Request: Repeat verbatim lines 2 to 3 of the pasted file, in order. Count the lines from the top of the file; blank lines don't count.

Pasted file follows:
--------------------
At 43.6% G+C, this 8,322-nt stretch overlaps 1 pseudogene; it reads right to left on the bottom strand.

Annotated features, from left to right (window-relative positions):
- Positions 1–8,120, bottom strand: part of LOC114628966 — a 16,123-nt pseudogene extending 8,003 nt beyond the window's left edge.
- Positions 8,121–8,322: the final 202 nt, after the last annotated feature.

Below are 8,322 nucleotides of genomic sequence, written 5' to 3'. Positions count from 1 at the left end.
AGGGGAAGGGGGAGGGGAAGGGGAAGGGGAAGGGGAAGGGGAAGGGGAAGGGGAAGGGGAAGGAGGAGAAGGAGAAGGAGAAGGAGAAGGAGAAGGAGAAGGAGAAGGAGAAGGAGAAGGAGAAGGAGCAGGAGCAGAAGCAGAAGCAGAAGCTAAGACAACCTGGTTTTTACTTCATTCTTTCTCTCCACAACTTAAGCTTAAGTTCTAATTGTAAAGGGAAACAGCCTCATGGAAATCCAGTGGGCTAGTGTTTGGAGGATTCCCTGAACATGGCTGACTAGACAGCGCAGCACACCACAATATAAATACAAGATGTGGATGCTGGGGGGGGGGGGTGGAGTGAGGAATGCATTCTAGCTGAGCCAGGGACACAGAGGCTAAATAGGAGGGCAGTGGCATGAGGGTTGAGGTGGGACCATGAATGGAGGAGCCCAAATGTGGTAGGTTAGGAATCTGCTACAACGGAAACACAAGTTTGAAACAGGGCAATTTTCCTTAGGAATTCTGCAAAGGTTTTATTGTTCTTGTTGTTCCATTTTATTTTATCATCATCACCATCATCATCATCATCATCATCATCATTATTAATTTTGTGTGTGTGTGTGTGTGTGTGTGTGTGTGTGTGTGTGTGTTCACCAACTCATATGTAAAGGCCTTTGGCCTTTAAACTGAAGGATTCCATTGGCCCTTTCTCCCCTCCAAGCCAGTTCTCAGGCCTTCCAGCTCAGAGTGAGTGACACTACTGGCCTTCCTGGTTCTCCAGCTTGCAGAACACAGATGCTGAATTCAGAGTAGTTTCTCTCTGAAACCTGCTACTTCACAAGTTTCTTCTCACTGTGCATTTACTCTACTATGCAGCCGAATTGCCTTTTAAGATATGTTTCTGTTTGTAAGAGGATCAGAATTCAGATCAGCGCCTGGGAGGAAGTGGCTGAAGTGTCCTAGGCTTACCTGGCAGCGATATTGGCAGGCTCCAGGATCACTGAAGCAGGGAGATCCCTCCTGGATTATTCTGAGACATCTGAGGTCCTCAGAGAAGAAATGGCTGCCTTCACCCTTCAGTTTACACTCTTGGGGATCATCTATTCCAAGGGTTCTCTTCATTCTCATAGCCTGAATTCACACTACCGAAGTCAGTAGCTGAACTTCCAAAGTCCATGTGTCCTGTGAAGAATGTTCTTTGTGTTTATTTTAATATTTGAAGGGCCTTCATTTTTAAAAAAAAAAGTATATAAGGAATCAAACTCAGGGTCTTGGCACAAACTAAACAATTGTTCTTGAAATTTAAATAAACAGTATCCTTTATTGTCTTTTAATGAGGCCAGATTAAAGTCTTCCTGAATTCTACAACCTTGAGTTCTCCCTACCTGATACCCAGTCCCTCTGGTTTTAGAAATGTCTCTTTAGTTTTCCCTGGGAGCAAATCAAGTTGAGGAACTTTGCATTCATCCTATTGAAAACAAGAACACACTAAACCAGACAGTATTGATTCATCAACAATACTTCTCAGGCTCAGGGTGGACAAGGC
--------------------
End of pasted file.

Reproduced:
Annotated features, from left to right (window-relative positions):
- Positions 1–8,120, bottom strand: part of LOC114628966 — a 16,123-nt pseudogene extending 8,003 nt beyond the window's left edge.